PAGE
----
ABU DHABI: The Middle East hotels’ food and beverage segment contributes strongly to topline numbers despite operational pressures and challenges to the hospitality industry.
“This region still has quite a strong proportion of the revenue capital that comes from food or beverage … So when it comes from a percentage perspective and in fact, if I widened it to the Middle East, about 40 percent of hotel revenue is dumped into the beverage. So it’s certainly a really important factor for investors in this region,” Michael Grove, chief operating officer of industry benchmarking outfit Hotstats, said on the opening day of the Future Hospitality Summit in Abu Dhabi.
The three-day industry event gathers over 1,000 hospitality leaders around the theme “Focus on Investment,” with over 150 speakers expected in panel discussions, one-on-one interviews, roundtables and innovation pitches.
The region has seen a “dramatic growth in average rates or rooms performance,” Grove said, such that some indicators, when indexed on a 12-month rolling trend, showed that a big chunk of revenue stream among UAE hotels came from beverage sales.
Another trend, according to the Hotstats executive, was the resurgence of conferences and events: “You know competition is coming back.”
“We have seen certainly ... the fears we had during the pandemic as to what would happen due to hybrid working (and) all of the other things, and how that would impact not just restaurants but, of course, the actual spending on the conference. It is again a huge chunk of revenue from the large hotels in the region,” Grove said.
“What we’re looking at is how much things have changed versus pre-pandemic by area of the business. You can see we’ve seen growth in all areas of the business. But actually that chunk of food or beverages … that we’ve really seen a bit of a decline.
“There is a lot more ability for people to eat and drink outside of hotels now, which again, going back a few years ago, hotels were the real place people could go. You could eat and drink in your bedrooms again; this region, I think, really maximized that opportunity,” Grove continued.
He added that food and beverage profitability has become a challenge even in some parts of Europe, where hotels return as low as 12 percent profit margins. However, the Middle East region is “still significantly higher than that.”
But Middle East hoteliers nonetheless have been able to offset cost challenges — such as the cost of inputs and labor — by making significant operational changes to run more efficiently during the pandemic.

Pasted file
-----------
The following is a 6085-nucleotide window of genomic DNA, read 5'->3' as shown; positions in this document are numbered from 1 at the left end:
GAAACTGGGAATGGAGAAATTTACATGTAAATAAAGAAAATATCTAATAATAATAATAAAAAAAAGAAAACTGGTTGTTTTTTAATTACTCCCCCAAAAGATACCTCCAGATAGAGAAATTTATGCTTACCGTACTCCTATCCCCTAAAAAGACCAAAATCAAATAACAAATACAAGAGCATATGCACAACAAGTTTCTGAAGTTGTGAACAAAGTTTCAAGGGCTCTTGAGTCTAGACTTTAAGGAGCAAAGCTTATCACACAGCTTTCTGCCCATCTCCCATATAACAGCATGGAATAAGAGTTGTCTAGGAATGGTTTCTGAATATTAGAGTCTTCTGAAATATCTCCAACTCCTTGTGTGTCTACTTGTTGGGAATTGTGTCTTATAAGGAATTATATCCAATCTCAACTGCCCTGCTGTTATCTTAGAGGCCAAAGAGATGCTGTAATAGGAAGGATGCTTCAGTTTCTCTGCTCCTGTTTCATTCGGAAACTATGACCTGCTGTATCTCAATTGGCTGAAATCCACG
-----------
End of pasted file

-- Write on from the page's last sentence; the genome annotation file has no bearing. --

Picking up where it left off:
“Actually, we can see from the numbers that there’s been quite a shift in the way that we operate through the beverage industry. We definitely operate more efficiently, and I don’t think to the detriment of our hotel performance,” Grove said.
In one of the discussions at the event, food and beverage executives said celebrity chefs and their accompanying franchises were important from a performance standpoint, but due diligence was needed because franchising is a long-term commitment and very difficult to disengage.
“A lot of people sell franchises with all due respect, but what’s the sign … that you get that top-notch service on any franchise that is signed up with?” asked Marvin Alballi, the head of food and beverage at Arenco.
“We need to also understand if the brand fits in the local market… to understand if there’s going to be some traction and if the brand has a huge amount of followers and get attractive, specific training.”
Tatiana Veller, managing director at Stirling Hospitality Advisors, meanwhile told the panel: “As asset managers, definitely our function is to make sure that every square meter on the property that industry builds makes money for them … and this little secret, of course, is that profitability for the food and beverage square meters is declining.”
Speaking on labor issues, she added: “Your outfits are only as profitable, and you can only deliver … to the extent that you can bring the right people in. And it has been a huge issue here and continues to be a huge issue. Yes, our margins are good, but it’s still difficult to hire high quality that can deliver that power and service.”